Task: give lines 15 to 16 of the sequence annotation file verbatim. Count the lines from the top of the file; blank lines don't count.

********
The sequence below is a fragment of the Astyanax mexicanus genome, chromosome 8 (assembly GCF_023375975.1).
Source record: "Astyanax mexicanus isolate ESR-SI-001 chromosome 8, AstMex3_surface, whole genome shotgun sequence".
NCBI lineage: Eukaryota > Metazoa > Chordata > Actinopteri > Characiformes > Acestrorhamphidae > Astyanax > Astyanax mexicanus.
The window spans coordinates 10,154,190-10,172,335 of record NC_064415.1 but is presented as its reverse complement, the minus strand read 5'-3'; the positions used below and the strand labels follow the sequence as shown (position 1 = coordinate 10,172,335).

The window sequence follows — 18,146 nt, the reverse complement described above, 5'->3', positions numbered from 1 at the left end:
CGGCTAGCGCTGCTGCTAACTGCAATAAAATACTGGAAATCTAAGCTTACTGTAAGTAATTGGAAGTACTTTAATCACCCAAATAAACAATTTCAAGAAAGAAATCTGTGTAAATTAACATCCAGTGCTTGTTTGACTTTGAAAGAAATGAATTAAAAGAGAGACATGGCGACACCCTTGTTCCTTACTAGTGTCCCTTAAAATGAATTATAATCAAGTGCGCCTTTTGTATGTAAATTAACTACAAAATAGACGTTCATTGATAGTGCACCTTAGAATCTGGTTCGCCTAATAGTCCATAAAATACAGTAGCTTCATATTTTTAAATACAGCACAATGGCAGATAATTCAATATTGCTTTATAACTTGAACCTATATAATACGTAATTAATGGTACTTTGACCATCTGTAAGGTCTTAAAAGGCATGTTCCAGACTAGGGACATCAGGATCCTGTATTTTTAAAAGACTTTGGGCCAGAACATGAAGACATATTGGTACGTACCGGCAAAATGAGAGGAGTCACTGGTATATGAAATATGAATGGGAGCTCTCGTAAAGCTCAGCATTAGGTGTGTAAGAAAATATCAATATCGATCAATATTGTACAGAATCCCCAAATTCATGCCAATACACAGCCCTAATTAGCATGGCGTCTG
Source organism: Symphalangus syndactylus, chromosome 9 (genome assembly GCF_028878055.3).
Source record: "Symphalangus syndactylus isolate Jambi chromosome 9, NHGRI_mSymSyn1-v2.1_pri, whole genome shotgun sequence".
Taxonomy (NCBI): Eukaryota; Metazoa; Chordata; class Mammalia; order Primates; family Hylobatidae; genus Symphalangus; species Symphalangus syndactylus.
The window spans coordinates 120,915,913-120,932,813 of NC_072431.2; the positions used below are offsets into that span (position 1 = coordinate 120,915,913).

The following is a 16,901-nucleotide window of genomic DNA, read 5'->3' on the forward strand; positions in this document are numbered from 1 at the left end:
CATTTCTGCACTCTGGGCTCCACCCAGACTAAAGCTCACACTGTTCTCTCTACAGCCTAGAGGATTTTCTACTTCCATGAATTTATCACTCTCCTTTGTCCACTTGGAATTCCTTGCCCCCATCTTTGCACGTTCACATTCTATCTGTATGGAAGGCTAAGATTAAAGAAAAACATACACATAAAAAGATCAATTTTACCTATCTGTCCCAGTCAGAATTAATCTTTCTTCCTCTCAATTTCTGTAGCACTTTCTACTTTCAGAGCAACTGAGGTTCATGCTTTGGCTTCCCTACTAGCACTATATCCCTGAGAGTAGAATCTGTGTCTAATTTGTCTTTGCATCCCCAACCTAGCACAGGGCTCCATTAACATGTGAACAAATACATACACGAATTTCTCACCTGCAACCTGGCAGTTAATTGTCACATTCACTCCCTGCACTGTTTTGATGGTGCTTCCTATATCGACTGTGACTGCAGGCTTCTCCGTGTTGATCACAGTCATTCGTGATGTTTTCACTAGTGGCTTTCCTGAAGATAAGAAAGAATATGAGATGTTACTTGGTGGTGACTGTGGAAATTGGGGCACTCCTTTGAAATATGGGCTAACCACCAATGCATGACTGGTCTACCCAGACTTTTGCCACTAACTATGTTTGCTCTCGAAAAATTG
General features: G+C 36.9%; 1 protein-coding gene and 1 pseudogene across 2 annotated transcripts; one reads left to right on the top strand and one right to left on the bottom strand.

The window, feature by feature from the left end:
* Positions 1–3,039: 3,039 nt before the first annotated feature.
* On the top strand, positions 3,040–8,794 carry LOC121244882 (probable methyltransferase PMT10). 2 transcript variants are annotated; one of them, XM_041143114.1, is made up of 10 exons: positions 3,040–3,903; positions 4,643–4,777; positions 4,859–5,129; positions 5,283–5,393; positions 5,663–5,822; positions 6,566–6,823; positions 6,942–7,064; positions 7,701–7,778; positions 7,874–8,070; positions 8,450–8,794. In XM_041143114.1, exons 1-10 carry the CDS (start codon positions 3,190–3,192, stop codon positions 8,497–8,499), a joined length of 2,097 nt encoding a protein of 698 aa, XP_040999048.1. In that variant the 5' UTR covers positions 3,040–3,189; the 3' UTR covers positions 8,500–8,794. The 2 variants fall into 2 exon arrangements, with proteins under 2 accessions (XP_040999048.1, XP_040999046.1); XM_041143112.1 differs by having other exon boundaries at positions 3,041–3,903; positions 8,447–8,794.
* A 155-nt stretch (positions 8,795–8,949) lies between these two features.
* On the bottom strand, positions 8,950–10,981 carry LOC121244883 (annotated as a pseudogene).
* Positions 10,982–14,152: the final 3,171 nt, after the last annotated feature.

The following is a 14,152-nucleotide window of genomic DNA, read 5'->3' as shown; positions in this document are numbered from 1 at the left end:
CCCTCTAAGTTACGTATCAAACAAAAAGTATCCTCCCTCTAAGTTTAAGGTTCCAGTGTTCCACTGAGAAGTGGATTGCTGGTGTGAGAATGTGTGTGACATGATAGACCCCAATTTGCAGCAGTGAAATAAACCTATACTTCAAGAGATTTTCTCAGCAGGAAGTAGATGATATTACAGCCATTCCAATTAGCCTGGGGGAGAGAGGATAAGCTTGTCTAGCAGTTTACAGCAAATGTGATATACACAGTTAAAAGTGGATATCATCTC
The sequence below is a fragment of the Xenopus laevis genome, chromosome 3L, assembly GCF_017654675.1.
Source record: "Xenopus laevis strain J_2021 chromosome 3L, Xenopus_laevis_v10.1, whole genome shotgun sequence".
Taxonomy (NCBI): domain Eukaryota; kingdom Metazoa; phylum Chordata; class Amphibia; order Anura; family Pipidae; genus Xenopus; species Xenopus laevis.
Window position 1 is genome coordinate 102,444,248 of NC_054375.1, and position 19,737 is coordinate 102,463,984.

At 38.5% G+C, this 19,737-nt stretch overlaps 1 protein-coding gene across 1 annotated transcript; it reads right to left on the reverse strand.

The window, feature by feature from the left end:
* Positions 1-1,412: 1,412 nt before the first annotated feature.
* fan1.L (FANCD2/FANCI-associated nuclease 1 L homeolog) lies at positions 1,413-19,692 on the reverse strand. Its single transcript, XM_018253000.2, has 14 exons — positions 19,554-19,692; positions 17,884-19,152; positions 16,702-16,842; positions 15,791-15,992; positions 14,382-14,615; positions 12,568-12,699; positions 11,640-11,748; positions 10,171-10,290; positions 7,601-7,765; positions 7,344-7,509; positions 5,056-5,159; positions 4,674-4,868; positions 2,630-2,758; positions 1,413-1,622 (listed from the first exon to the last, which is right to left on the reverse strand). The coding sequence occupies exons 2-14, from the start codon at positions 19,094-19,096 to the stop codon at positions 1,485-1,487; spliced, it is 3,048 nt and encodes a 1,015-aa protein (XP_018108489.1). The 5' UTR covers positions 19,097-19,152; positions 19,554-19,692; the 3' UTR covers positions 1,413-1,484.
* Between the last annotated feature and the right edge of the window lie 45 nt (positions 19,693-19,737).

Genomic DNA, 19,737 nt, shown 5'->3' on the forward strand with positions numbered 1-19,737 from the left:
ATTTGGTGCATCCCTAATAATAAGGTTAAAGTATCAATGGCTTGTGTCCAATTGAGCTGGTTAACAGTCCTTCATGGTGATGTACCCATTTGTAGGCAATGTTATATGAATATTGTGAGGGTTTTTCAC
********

* Positions 1–3,039: 3,039 nt before the first annotated feature.
* On the top strand, positions 3,040–8,794 carry LOC121244882 (probable methyltransferase PMT10). 2 transcript variants are annotated; one of them, XM_041143114.1, is made up of 10 exons: positions 3,040–3,903; positions 4,643–4,777; positions 4,859–5,129; positions 5,283–5,393; positions 5,663–5,822; positions 6,566–6,823; positions 6,942–7,064; positions 7,701–7,778; positions 7,874–8,070; positions 8,450–8,794. In XM_041143114.1, exons 1-10 carry the CDS (start codon positions 3,190–3,192, stop codon positions 8,497–8,499), a joined length of 2,097 nt encoding a protein of 698 aa, XP_040999048.1. In that variant the 5' UTR covers positions 3,040–3,189; the 3' UTR covers positions 8,500–8,794. The 2 variants fall into 2 exon arrangements, with proteins under 2 accessions (XP_040999048.1, XP_040999046.1); XM_041143112.1 differs by having other exon boundaries at positions 3,041–3,903; positions 8,447–8,794.